Smartphone Theft of Mobile Phones in most countries are being stolen at an alarming rate, where theives try and get the personal information of the person that owns it.
In South Africa, Chris Preece was hacked with a machete. In the United States, Megan Boken was shot twice in the chest and neck. In England, Keith Soons was stabbed in the head with a screwdriver.
Three victims on three continents, all killed for the same object: a cell phone.
A young man in the prime of his life was left to die on a cold back street, all for the sake of a mobile phone,” a Gloucestershire police officer said after Soons death in 2011.
Around the world, smartphone thefts have not only skyrocketed but have also turned increasingly violent, forcing law enforcement, government and industry officials to scramble for solutions to a modern-day global crime wave with deadly consequences. The robberies are being driven by an insatiable demand for a product worth hundreds of dollars that millions of people carelessly hold on subways and sidewalks, creating what police say is a crime of opportunity.
In the United States, where nearly half of all robberies each year involve mobile devices, police departments have created special undercover units to disrupt the stolen phone black market. In one common sting operation, a plainclothes officer hawks stolen phones on the street, then other officers swoop in and arrest the buyers.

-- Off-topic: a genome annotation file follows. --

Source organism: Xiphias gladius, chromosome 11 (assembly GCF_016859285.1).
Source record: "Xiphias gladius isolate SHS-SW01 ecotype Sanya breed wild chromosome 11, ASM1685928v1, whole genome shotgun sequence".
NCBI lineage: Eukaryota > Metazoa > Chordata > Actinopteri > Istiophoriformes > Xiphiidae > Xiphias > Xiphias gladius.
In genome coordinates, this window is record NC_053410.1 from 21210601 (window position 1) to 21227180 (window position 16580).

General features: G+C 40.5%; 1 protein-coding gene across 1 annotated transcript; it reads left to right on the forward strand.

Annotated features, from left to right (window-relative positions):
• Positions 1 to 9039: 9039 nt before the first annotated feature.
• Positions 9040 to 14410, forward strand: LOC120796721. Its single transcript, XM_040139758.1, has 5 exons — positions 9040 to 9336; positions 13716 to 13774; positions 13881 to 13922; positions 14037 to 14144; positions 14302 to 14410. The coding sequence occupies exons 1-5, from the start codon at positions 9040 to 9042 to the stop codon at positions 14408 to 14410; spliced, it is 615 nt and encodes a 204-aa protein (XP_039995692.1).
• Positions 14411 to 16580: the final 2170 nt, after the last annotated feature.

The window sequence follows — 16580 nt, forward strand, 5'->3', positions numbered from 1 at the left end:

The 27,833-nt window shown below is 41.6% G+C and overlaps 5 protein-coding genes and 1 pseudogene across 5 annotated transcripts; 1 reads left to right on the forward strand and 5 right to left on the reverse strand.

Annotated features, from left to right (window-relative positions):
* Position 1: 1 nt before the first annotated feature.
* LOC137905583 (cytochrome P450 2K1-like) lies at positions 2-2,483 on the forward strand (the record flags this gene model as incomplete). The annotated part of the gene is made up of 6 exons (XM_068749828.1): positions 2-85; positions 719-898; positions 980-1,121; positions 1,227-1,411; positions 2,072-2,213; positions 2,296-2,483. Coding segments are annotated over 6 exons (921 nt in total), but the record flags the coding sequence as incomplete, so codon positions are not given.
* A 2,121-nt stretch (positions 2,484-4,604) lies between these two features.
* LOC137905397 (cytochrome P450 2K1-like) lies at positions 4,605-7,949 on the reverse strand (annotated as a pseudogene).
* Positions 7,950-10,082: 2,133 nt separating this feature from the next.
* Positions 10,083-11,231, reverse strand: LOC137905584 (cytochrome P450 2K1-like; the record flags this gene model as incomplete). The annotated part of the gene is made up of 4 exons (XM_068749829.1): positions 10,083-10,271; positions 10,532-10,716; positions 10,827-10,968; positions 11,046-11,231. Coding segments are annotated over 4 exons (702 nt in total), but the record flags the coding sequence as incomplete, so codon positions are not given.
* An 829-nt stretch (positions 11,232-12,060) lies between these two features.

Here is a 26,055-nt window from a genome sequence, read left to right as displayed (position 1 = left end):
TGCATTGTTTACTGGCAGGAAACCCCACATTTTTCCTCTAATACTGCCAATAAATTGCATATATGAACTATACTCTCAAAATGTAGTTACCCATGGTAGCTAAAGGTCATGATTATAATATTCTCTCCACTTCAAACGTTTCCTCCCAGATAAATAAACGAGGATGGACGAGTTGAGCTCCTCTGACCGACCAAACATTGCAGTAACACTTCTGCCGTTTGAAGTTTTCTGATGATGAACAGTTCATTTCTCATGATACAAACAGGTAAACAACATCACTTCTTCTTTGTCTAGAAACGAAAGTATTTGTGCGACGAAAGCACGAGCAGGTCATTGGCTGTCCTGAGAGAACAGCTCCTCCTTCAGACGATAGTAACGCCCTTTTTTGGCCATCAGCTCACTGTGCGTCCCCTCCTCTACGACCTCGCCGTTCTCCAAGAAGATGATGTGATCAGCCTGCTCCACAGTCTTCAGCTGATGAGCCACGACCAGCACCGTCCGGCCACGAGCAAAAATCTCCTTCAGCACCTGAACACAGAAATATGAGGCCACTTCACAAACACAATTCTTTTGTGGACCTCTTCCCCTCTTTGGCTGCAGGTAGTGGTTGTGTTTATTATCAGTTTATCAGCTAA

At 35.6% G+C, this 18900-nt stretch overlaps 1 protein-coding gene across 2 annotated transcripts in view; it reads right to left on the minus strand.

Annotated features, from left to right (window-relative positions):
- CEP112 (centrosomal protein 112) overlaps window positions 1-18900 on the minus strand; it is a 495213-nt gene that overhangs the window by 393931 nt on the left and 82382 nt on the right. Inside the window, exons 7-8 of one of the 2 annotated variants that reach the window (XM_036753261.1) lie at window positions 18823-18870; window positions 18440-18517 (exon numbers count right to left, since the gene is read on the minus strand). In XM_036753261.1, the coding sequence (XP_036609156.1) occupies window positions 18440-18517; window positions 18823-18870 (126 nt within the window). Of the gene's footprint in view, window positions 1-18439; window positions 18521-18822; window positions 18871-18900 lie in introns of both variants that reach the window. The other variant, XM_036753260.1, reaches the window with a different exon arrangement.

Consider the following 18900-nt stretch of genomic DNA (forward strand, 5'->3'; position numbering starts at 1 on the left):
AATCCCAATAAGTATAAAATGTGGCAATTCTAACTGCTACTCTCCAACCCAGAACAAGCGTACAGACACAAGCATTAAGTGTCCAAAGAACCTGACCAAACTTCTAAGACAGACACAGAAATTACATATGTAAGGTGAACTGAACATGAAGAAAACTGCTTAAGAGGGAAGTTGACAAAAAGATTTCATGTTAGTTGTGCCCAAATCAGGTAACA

In Colombia, where 1.6 million phones were snatched last year, the government has produced a series of television commercials to discourage people from buying stolen devices. In one ad, blood begins oozing out of phones in peoples hands, followed by a message on the screen that suggests buyers of stolen devices are indirectly responsible for the often-violent robberies plaguing the country.
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